It’s easy to sink into your desk chair and watch the minutes tick by in the corner of your computer screen. But if you commit yourself to mixing up your routine with some sketching, being open to some manual labor, and remembering to take a break, you will notice a dramatic difference in your day. Incorporating these tips into my daily routine has helped me feel more creative and more energized. It makes my work better and makes me feel more passionate about doing it. I absolutely love my job and what I do, and being excited to go to work is a great goal for any profession.

How can we help you make change?

One Response to Sketch vs. Tech: 3 Tips on Workplace Creativity from a Designer
  1. Pauline Wilcox
    February 17, 2017 | 2:29 pm

    I couldn’t agree more, and I’m not even a graphic designer!

    Hope all is going well. Learning new things keeps our brain alive and strong!

    My best.

Leave a Reply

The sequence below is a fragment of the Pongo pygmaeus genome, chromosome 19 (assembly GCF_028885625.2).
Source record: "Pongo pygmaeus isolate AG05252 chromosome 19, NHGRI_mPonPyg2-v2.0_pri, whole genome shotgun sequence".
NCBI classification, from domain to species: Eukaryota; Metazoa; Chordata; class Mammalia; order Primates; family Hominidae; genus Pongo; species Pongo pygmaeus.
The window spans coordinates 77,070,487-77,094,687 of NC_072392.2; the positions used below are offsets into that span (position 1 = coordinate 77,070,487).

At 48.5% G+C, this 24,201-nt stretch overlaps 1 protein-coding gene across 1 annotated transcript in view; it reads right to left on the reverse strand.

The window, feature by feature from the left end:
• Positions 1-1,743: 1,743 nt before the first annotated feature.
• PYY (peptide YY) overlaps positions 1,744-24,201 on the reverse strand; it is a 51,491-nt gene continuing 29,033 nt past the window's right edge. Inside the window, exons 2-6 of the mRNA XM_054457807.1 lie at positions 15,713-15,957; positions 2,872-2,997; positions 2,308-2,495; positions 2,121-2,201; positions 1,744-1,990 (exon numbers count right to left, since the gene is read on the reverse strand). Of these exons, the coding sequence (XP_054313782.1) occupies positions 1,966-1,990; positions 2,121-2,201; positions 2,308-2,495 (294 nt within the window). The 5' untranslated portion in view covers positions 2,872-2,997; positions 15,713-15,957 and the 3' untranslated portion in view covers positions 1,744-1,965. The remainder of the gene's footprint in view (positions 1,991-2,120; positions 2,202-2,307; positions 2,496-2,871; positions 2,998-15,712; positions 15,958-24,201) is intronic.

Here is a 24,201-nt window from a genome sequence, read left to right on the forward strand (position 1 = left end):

Your email address will not be published. Required fields are marked *

Sketch vs. Tech: 3 Tips on Workplace Creativity from a Designer

Jessie_1025Ask any graphic designer where they spend the majority of their time, and I guarantee you they’ll say “in front of a computer.” So much of our work is computer based, and in the fast-paced world of advertising it can seem easier to just skip over the physical prep work and go straight to the screen. But getting away from your computer can have huge benefits—and feel like a mini-vacation within your workday.It can help you break up your routine, feel more energized and alert during the day, and be more creative and passionate about your work. So if you’re feeling a little computer numb, here are three tips you can use to cut the cord for a little less screen and a little more sketch.